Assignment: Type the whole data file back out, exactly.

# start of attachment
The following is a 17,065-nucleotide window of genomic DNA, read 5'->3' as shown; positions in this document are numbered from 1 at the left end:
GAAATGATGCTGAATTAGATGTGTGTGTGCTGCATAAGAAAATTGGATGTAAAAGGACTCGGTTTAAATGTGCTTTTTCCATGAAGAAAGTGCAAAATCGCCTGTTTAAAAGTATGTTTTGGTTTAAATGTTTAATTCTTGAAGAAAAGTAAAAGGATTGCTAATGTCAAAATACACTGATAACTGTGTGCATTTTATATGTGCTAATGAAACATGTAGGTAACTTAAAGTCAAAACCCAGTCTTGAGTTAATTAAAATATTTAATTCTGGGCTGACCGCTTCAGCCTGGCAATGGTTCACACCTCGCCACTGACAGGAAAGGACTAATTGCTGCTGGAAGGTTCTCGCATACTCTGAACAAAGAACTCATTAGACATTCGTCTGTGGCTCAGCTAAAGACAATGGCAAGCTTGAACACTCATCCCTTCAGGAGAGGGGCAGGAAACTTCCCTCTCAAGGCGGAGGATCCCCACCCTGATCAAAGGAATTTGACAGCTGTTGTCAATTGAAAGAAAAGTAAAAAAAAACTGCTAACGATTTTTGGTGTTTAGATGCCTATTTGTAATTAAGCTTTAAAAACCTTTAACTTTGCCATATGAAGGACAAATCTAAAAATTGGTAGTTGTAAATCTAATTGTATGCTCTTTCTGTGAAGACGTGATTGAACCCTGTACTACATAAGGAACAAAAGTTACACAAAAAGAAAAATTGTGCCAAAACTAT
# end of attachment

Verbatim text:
The following is a 17,065-nucleotide window of genomic DNA, read 5'->3' as shown; positions in this document are numbered from 1 at the left end:
GAAATGATGCTGAATTAGATGTGTGTGTGCTGCATAAGAAAATTGGATGTAAAAGGACTCGGTTTAAATGTGCTTTTTCCATGAAGAAAGTGCAAAATCGCCTGTTTAAAAGTATGTTTTGGTTTAAATGTTTAATTCTTGAAGAAAAGTAAAAGGATTGCTAATGTCAAAATACACTGATAACTGTGTGCATTTTATATGTGCTAATGAAACATGTAGGTAACTTAAAGTCAAAACCCAGTCTTGAGTTAATTAAAATATTTAATTCTGGGCTGACCGCTTCAGCCTGGCAATGGTTCACACCTCGCCACTGACAGGAAAGGACTAATTGCTGCTGGAAGGTTCTCGCATACTCTGAACAAAGAACTCATTAGACATTCGTCTGTGGCTCAGCTAAAGACAATGGCAAGCTTGAACACTCATCCCTTCAGGAGAGGGGCAGGAAACTTCCCTCTCAAGGCGGAGGATCCCCACCCTGATCAAAGGAATTTGACAGCTGTTGTCAATTGAAAGAAAAGTAAAAAAAAACTGCTAACGATTTTTGGTGTTTAGATGCCTATTTGTAATTAAGCTTTAAAAACCTTTAACTTTGCCATATGAAGGACAAATCTAAAAATTGGTAGTTGTAAATCTAATTGTATGCTCTTTCTGTGAAGACGTGATTGAACCCTGTACTACATAAGGAACAAAAGTTACACAAAAAGAAAAATTGTGCCAAAACTAT